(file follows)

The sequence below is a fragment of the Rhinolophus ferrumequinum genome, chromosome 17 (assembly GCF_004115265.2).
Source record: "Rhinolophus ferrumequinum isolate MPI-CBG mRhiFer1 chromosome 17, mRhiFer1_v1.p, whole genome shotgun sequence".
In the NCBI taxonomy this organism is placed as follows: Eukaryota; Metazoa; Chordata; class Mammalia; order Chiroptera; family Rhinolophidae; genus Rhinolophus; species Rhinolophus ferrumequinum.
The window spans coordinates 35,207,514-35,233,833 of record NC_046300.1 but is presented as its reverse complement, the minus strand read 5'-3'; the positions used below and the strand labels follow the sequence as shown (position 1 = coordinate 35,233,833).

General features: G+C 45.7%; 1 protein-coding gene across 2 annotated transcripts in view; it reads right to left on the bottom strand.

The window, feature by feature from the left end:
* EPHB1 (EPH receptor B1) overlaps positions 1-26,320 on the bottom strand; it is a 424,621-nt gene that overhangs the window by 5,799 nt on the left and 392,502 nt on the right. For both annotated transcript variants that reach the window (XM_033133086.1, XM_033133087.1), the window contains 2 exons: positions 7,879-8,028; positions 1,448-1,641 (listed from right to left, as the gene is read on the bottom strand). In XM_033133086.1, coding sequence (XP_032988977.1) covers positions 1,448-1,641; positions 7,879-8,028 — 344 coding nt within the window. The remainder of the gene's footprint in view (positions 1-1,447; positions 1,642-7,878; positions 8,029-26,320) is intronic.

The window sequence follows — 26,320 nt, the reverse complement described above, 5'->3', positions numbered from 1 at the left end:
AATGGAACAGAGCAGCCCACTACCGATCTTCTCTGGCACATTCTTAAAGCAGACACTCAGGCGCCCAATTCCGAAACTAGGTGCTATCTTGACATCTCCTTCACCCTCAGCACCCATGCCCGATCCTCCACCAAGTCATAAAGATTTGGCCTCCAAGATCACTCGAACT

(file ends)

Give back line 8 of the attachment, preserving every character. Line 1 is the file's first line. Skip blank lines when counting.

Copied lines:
The window sequence follows — 26,320 nt, the reverse complement described above, 5'->3', positions numbered from 1 at the left end: